Your Annual Chimney Sweep Checkup: Is It Something You Can Do Yourself?

Can a Chimney Log Really Replace a Chimney Sweep?

Let’s face it — we don’t all pay as much attention to chimney maintenance as we should. After all, what you can’t see can’t hurt you, right? And, since it’s relatively difficult to see the inside of your chimney, it’s probably okay. Right? Wrong. Dead wrong.

Is Chimney Cleaning Something You Can Do Yourself?

You can buy fireplace logs that promise to clean your chimney at just about any home improvement store. They promise that, for a small price and an evening by a crackling fireplace, you can help remove tar deposits from your chimney that could cause a chimney fire.

It seems like an easy way to save some money. After all, a chimney sweep log costs $20 at the most. A actual chimney sweep costs upwards of $150. The problem is, these logs are not a replacement for an actual chimney sweep.

If you use one of the deposit-removing logs (which are formulated with a special mix of chemicals that is supposed to cause the tar to break apart and flake off over time), then yes, you will have a nice fireside glow to bask in that evening. But experts have shown, again and again, that the reduction in tar deposits is, if anything, minimal.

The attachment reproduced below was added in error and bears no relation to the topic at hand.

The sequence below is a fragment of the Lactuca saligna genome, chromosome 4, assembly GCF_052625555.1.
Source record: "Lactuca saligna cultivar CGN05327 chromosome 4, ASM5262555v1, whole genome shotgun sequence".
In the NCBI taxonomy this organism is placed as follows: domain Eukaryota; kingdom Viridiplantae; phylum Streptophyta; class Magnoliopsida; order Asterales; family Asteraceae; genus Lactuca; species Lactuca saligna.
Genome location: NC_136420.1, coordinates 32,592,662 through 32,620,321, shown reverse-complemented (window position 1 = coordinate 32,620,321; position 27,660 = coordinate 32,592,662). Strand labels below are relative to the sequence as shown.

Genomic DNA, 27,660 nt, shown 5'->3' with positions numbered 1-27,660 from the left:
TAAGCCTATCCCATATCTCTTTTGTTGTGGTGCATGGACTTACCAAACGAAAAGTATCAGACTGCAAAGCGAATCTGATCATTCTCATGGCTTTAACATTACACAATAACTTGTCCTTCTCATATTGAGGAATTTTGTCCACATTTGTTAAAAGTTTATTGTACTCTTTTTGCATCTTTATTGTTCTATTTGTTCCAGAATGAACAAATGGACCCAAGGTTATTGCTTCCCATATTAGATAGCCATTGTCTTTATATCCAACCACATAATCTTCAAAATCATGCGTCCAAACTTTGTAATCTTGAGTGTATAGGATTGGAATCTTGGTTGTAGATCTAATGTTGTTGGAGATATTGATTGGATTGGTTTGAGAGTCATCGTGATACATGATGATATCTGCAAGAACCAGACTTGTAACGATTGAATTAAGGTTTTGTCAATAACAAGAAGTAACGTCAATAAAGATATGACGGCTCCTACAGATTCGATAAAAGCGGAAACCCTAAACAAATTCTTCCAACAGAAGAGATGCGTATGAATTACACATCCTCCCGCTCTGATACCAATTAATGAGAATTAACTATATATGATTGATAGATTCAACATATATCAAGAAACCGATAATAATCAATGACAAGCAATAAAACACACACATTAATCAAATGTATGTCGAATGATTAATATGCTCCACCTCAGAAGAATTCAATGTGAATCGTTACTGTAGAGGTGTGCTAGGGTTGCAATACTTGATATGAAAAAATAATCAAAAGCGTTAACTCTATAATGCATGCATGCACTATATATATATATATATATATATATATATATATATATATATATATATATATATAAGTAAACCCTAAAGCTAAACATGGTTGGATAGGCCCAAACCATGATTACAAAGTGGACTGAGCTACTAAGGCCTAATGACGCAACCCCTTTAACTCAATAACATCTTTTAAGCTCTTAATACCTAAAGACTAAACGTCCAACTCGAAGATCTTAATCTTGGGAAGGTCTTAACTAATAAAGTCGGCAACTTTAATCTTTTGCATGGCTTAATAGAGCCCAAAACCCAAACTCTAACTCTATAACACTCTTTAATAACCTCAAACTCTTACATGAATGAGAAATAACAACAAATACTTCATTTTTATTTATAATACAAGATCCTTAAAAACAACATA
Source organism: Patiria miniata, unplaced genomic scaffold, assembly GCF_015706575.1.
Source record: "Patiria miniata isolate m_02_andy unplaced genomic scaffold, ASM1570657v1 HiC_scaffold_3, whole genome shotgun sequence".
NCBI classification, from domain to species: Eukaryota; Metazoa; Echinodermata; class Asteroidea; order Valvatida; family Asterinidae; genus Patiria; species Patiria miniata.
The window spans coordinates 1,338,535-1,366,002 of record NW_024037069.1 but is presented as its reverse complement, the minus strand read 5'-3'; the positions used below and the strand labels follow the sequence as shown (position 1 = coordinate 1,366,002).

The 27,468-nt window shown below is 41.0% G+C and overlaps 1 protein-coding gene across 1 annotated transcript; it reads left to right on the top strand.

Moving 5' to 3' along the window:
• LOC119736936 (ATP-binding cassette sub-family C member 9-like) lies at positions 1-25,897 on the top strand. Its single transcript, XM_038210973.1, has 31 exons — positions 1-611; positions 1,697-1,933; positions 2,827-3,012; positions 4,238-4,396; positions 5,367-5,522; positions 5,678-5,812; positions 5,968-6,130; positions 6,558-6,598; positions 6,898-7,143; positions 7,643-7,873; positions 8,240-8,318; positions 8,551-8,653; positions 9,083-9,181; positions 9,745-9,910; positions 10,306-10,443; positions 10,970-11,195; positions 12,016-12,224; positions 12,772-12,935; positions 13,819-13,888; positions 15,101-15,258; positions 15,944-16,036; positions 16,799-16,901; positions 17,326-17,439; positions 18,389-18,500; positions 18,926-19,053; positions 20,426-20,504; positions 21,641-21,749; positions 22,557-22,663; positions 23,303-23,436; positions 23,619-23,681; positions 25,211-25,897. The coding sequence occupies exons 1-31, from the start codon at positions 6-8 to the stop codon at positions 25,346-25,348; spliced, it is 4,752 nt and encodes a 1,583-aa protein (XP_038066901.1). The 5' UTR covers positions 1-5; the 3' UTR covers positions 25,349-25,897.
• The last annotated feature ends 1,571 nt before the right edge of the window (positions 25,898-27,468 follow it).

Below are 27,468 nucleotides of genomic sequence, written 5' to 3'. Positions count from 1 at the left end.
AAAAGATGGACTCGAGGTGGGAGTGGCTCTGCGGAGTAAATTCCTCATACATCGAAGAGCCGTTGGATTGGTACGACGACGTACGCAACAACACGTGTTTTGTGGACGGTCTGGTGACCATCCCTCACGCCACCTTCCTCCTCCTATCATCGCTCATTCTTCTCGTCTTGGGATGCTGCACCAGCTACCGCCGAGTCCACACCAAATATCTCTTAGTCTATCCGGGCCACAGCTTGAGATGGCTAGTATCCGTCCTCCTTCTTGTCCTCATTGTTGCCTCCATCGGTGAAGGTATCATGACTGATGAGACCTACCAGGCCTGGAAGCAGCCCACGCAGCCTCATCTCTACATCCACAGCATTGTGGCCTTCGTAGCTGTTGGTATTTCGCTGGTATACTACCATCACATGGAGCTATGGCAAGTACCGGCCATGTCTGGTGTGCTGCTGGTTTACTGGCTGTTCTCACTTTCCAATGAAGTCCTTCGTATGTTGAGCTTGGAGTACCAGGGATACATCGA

The Benefits Of Hiring A Qualified Professional

So, have you really saved money by using a chimney-cleaning log? Probably not. To be safe, you should still hire a chimney sweep to remove the REST of the deposits from your chimney (assuming that the log did anything), and to check your chimney structure for any damage that may need to be fixed.

Burning the log is not an acceptable alternative to having this service done to ensure the integrity of your chimney and continued safety of your fireplace use. If you do use the logs, you’re going to end up paying for both the logs AND the professional, or you might lose your home to a nasty chimney fire.

This is one time when the do-it-yourself option just doesn’t pay. Do yourself a favor and hire a chimney sweep before you light that fireplace this winter.